Hi SHIONA:
    You are such a sweetie 😀


  10. I read something similar to that 1,000 word thing and also that there’s a move toward shorter works of fiction being published now to accommodate people reading on hand-held devices during commutes and I don’t know if it’s true or not, but I don’t buy it. Social media might be changing the way we communicate, but I don’t know that it changes the way we read. Also, I think if you’re writing for yourself then it doesn’t matter how long it is and if people like it, they’ll read it regardless.


  11. Hi MICHAEL:
    We seem to live in such a fast-paced society. Even our writing has to be in short bursts. You are completely right and have reminded me that first of all I have to write for myself. Thanks so much for saying that!


  12. It’s a sad state of affairs, but I’ve noticed writers, bloggers in particular, are being taught to keep it short to accommodate the reading public’s short attention spans. It drives me crazy because we’re stifling really good authors. I wish there was a way to convince the reading public to sit still long enough and read something of value.

    Now that I’ve ranted…

    I think your piece is exquisite. I guess my thought on how to make it better was, you used colors for names, and yet the world was painted the color of the queens heart when it was released. I thought somehow Teal would disappear from the world, now that she was dead, until Peri released the heart. Somehow that would tie it all together for me – that not only is it a metaphorical hostage story, but a physical one.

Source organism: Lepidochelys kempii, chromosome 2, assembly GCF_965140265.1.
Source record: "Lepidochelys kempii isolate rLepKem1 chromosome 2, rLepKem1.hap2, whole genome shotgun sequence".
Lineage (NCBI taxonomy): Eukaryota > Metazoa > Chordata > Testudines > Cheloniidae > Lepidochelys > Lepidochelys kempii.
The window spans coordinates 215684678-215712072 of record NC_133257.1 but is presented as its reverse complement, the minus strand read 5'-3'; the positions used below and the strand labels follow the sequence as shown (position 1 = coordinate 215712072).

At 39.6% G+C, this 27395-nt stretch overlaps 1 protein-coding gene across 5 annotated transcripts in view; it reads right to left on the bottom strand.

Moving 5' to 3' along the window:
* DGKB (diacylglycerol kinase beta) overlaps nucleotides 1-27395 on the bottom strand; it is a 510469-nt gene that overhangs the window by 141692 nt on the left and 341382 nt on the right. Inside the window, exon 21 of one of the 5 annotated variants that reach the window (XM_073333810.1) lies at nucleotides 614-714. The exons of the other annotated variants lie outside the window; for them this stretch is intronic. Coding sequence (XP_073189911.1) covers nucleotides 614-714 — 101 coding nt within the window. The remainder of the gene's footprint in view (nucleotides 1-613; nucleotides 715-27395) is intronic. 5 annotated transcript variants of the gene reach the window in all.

But that being said, it’s a gorgeous piece, and a fabulous concept. 🙂


  13. I loved the story and the entire premise is wonderful. I hope you will consider doing parts – sort of a serial. I think maybe, given more space, you could have shored up Peri’s character a bit. She seems to start a bit weak but then as she comes into her own, she is strong and determined and courageous. Give us a little more insight into the queen’s grief. Maybe some inner dialogue. I really think this would benefit from being longer.


  14. Hi TEX:
    WOW. Thank you for those ideas. I LOVE them. I am going to rewrite and dedicate the story to you. I can’t thank you enough. You are awesome XXX

    Hi DEE:
    You also have some fabulous ideas. You are right about Peri being a little weak to begin with. I might just turn this into a serial. Thank you so much for your very valuable points. So nice of you to stop by!


Comments are closed.

Create a free website or blog at

Up ↑

%d bloggers like this: